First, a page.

Sorry, Elon! The Fed Didn't Drop Rates 50 BPS: Here's What the 0.25% Hike Means For Retirees
With the recent collapse of two banks serving as a backdrop, the Federal Reserve hiked interest rates another 25 basis points on Wednesday -- -- despite Elon Musk's public cry for a drop of 50 BPS.
The decision to raise the federal funds rate to a 4.75-5% target range comes on the heels of the collapse of Silicon Valley Bank and Signature Bank earlier this month. Some speculated about whether the central bank would pause its fight against inflation or even cut interest rates in the wake of the banking sector turmoil. Instead, the hawkish Fed pressed on with another interest rate hike – its ninth consecutive increase since March 2022.
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The move to hike the federal funds rate has wide-ranging implications across the economy, especially for retirees and those on fixed incomes. Here’s what you should know about Wednesday’s rate hike.
The Basics of Interest Rate Hikes
The federal funds rate is the target interest rate at which banks borrow and lend money to each other. Set by the Federal Open Market Committee (FOMC), the federal funds rate impacts everything from mortgage rates and auto loans to your credit card’s interest rate.
When interest rates rise, borrowing money becomes more expensive – both for consumers and businesses. This typically causes economic growth to slow. But that’s a worthwhile sacrifice to make in the eyes of the Fed, which is using rate hikes to cool down the economy and curb persistent inflation.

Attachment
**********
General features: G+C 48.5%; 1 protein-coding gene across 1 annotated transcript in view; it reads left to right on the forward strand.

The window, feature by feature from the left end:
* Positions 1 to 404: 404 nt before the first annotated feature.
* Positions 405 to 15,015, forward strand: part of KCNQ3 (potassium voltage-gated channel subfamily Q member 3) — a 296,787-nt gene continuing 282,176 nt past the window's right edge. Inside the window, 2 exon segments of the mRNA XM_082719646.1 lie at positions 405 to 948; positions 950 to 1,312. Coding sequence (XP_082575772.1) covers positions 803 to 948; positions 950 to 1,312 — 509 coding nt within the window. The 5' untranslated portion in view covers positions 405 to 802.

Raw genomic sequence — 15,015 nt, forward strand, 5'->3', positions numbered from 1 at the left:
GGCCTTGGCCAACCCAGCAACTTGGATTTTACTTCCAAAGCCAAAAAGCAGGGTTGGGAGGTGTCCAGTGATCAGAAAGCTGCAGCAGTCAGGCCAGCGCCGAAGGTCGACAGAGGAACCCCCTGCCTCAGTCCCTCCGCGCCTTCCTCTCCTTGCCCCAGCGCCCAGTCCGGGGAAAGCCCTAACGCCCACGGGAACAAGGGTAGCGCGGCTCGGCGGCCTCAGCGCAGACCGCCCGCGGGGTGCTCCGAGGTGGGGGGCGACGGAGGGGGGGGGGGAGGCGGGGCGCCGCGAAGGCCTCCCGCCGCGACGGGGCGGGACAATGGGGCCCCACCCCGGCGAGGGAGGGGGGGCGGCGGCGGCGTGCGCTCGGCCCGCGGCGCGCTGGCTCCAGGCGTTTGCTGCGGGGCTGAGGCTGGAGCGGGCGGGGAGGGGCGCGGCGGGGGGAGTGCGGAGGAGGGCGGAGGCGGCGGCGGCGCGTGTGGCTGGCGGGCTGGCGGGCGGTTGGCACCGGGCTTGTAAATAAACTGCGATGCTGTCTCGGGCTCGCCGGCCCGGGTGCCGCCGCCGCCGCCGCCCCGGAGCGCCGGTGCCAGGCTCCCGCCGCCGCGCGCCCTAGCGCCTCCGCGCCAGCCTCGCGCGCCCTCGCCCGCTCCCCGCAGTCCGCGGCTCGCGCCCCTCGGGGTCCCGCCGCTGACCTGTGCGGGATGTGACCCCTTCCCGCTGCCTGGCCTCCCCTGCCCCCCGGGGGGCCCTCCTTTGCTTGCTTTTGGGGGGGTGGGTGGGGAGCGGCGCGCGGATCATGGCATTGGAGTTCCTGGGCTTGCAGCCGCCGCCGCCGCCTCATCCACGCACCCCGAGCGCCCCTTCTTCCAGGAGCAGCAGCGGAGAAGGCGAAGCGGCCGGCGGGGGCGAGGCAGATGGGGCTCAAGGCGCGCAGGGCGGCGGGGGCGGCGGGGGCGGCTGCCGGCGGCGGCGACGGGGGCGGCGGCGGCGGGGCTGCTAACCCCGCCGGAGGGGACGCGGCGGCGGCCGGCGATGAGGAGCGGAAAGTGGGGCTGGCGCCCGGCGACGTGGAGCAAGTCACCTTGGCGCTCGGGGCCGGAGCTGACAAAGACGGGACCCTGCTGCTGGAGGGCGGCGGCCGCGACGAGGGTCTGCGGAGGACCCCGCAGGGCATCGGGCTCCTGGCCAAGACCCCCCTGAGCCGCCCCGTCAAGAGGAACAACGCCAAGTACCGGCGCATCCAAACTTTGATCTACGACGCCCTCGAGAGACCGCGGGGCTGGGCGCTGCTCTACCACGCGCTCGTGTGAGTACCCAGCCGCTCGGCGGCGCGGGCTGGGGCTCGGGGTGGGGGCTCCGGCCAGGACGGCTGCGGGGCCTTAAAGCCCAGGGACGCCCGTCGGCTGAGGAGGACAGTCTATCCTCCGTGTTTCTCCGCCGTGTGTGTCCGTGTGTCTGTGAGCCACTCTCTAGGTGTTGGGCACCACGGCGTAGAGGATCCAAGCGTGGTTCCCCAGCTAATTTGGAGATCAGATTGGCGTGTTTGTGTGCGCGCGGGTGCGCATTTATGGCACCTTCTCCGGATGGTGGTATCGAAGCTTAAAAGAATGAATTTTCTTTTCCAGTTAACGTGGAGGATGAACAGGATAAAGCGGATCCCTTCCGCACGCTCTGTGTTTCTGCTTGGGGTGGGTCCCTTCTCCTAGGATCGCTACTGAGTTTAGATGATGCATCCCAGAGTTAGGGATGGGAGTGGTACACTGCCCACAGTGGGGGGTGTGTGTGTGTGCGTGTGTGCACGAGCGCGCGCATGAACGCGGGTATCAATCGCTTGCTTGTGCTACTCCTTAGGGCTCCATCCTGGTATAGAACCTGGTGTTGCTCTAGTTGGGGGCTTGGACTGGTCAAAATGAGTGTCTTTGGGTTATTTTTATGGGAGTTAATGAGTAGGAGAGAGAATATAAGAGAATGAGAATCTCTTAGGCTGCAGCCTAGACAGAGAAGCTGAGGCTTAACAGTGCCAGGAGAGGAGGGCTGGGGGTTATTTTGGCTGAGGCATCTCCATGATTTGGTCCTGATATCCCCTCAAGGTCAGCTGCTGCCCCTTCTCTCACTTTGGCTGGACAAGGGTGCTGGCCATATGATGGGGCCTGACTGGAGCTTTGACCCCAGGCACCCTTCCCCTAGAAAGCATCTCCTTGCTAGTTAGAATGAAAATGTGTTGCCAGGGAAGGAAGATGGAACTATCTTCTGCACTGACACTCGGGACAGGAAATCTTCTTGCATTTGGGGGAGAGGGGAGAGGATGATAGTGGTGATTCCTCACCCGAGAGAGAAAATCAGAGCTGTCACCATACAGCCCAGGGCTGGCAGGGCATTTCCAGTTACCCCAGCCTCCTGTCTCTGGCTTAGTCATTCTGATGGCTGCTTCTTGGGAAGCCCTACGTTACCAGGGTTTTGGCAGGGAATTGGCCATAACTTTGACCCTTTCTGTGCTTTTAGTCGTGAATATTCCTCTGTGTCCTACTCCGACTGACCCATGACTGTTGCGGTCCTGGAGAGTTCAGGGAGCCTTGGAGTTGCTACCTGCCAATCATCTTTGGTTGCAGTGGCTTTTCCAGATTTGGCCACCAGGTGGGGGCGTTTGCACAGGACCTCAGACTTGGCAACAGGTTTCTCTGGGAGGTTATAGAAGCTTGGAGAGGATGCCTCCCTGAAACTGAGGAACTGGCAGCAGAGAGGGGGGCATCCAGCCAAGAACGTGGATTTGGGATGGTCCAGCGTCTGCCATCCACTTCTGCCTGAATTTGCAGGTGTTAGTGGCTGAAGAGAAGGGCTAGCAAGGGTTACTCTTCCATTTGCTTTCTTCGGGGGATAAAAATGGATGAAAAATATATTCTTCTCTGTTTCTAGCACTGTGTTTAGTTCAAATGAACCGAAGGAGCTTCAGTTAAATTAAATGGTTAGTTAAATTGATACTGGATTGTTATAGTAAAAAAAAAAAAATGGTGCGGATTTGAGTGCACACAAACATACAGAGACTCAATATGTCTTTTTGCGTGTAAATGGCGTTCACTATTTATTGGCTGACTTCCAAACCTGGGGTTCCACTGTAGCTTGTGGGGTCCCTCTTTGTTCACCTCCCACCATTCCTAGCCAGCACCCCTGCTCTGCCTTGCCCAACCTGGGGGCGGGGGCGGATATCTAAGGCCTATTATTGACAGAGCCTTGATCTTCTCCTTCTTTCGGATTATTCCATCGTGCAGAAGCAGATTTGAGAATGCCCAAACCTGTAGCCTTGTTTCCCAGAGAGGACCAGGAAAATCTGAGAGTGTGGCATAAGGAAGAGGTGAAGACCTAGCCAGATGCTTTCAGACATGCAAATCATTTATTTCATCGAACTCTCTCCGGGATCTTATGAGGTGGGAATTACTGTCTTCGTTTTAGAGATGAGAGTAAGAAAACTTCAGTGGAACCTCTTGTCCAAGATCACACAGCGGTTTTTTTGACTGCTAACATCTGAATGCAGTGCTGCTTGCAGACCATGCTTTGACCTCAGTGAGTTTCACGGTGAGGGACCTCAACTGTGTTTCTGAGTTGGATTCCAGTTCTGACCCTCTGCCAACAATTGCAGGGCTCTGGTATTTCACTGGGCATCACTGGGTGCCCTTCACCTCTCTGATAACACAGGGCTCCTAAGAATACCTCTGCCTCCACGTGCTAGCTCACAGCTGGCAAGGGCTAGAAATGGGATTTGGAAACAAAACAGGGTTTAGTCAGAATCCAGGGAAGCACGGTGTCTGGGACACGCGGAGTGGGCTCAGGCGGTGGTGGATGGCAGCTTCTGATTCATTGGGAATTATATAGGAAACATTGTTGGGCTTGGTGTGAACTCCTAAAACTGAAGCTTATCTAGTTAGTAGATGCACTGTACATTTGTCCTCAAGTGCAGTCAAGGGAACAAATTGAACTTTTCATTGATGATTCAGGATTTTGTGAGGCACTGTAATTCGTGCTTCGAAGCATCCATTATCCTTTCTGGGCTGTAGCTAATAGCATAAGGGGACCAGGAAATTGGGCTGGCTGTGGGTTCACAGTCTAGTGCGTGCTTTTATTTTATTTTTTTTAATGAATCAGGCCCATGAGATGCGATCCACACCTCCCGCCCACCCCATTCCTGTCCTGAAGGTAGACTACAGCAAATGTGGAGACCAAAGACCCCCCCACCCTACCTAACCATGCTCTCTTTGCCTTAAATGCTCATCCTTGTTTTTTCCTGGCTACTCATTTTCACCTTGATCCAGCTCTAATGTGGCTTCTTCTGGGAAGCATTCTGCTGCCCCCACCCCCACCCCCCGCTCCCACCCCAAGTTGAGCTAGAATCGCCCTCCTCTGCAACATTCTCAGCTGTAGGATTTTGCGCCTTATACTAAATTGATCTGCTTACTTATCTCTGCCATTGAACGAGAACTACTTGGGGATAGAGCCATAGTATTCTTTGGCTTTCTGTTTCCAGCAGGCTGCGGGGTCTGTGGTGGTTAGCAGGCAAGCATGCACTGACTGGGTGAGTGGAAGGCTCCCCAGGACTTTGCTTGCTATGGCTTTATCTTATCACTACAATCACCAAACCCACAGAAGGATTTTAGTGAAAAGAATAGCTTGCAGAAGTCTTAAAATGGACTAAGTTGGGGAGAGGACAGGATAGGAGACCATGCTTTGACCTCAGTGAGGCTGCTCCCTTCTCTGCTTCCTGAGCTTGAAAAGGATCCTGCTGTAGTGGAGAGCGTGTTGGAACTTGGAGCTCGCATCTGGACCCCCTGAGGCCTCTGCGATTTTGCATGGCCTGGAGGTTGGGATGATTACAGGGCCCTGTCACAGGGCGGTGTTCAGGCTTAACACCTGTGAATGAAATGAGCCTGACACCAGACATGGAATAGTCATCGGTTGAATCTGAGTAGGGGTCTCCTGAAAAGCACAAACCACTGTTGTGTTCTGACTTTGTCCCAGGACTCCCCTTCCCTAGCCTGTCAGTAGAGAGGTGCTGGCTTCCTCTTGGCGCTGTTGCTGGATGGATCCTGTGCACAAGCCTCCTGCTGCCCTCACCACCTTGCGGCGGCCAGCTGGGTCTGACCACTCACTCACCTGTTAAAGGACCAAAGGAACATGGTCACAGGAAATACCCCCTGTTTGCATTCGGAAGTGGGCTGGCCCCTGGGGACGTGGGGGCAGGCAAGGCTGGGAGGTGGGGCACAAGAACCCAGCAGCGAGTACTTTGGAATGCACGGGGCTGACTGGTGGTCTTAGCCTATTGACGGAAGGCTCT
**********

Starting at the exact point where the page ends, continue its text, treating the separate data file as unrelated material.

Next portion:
While the central bank previously said inflation was “transitory” and would eventually abate, it’s had to escalate the fight against inflation. In just over a year, the Fed has dramatically raised the federal funds rate target range from 0-0.25% all the way to 4.75-5%.
The Consumer Price Index for All Urban Consumers (CPI-U) – the benchmark by which inflation is measured – rose 6% from March 2022 through February 2023. While inflation has come down since hitting a 40-year high of 9.1% in June, it’s still well above the Federal Reserve’s 2% target, necessitating the Fed’s hawkish stance.
As a result, Federal Reserve Chairman Jerome Powell told the Senate Banking Committee on March 7 that more aggressive rate hikes may be required. But that was before the collapse of Silicon Valley Bank and Signature Bank, leading some to speculate that the Fed could pause or even cut interest rates.
How the Latest Rate Hike Affects Retirees
Here’s a look at some of the implications of Wednesday’s rate hike for retirees and others on fixed incomes:
Cash Becomes More Valuable
When interest rates rise, banks can offer higher annual percentage yields (APYs) on savings accounts and other deposits. While inflation reduces the purchasing power of cash, interest rate hikes mean cash reserves will generate more interest than they would otherwise. This is particularly valuable for retirees who are typically advised to keep between six months’ and two years’ worth of cash on hand to cover their immediate and short-term living expenses. An interest rate hike means that cash will work even harder. In fact, some banks are offering high-yield savings accounts with interest rates north of 4%.